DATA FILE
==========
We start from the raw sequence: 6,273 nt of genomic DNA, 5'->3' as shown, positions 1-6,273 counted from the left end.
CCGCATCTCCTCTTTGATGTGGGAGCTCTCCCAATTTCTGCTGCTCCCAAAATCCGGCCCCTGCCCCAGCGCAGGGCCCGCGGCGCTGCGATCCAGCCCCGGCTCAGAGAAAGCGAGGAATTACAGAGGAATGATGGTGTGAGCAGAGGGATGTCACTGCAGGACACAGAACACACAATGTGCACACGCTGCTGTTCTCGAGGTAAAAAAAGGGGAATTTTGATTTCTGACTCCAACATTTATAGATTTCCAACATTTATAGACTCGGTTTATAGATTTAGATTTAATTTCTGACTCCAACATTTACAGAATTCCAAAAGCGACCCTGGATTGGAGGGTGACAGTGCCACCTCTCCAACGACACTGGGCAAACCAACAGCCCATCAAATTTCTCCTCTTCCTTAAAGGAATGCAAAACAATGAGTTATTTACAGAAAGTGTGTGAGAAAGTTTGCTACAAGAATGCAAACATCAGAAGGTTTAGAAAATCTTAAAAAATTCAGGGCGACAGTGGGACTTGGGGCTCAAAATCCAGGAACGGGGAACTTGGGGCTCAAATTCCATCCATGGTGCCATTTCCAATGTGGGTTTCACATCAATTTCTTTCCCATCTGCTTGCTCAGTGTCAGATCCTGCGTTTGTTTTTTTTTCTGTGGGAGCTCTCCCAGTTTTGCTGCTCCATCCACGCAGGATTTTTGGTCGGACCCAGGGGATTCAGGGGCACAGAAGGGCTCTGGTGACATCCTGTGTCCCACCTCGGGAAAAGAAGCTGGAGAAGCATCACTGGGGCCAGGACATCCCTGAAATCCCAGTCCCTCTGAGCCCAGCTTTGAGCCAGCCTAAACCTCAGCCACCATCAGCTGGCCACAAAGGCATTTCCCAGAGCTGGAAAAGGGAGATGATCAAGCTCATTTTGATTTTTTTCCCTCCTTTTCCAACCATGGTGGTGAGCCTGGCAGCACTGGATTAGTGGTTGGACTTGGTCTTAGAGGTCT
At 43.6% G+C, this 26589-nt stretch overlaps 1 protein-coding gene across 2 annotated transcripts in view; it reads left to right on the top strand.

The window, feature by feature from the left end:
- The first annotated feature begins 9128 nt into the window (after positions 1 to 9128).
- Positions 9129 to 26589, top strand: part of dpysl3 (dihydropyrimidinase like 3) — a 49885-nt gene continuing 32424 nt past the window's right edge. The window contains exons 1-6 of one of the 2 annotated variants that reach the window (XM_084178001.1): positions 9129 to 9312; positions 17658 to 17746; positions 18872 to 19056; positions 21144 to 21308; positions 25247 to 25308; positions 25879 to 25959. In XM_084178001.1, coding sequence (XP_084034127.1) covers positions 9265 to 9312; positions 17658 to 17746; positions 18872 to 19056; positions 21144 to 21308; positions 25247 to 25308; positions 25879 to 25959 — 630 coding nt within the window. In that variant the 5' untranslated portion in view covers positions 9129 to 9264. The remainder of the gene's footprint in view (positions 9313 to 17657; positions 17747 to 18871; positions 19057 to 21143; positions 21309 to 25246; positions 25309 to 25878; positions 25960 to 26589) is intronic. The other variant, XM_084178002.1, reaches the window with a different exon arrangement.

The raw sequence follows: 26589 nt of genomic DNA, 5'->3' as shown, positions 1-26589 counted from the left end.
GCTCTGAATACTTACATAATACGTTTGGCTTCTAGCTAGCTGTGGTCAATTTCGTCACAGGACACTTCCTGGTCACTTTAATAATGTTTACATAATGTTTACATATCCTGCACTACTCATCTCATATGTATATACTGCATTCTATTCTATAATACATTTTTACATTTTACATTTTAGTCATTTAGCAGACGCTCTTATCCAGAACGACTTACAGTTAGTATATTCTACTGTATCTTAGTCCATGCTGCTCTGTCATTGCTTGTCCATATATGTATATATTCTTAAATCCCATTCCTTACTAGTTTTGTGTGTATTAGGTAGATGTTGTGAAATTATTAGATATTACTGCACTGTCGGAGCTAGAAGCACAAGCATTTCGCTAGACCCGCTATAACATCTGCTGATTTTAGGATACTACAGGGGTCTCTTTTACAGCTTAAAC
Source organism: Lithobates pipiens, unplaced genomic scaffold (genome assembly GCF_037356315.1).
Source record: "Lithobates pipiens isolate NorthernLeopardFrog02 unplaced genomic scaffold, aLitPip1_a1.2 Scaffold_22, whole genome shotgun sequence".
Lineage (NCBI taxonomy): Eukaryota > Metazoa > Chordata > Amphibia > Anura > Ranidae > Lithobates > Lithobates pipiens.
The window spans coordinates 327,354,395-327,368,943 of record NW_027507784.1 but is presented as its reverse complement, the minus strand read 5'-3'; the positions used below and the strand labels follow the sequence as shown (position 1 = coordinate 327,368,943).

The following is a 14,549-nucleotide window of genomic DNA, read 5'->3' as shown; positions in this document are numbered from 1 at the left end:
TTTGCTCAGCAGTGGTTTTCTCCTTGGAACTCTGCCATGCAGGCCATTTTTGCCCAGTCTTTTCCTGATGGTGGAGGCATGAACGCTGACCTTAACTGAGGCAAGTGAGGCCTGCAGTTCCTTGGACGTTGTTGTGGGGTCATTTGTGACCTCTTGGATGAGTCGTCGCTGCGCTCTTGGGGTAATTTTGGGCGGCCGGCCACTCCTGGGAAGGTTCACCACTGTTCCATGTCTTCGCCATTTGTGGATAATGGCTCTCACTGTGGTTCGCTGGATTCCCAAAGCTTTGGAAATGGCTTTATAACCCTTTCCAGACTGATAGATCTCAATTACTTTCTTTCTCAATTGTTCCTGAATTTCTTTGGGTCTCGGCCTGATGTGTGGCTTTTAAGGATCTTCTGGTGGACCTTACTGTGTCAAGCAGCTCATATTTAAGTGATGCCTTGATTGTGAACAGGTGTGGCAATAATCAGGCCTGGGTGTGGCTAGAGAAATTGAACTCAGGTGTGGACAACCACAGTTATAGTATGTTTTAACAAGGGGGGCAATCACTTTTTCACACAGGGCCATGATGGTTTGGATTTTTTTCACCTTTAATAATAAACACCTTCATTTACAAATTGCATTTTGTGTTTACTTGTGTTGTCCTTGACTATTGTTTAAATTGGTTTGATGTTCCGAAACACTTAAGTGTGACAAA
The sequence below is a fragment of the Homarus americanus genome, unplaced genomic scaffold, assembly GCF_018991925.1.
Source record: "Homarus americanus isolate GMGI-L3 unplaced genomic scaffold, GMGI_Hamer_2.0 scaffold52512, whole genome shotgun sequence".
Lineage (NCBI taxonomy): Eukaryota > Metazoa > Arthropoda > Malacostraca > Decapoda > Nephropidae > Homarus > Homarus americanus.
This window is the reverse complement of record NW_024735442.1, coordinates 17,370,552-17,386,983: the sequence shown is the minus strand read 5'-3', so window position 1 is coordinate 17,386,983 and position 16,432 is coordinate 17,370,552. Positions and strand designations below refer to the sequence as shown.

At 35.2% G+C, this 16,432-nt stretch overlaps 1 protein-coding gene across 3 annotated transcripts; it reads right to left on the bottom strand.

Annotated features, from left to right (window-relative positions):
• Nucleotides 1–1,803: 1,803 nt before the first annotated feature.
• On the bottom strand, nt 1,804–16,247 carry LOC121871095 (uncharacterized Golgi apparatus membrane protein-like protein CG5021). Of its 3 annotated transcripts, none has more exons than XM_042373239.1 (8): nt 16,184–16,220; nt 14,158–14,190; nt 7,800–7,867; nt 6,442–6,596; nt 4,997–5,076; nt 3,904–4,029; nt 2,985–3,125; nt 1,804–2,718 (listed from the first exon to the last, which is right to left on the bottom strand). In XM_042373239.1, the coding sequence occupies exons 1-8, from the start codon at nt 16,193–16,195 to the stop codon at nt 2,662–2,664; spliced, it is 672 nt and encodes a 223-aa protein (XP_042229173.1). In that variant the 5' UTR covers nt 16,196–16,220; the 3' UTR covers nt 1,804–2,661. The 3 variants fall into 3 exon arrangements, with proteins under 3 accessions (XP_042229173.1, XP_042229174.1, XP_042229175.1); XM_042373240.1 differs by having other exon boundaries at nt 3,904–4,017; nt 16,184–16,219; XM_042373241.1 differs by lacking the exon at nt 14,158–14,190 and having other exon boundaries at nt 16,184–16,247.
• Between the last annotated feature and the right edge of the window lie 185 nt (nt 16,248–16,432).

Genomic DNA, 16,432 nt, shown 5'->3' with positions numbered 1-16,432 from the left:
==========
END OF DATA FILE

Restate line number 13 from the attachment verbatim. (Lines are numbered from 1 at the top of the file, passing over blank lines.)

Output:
The following is a 14,549-nucleotide window of genomic DNA, read 5'->3' as shown; positions in this document are numbered from 1 at the left end: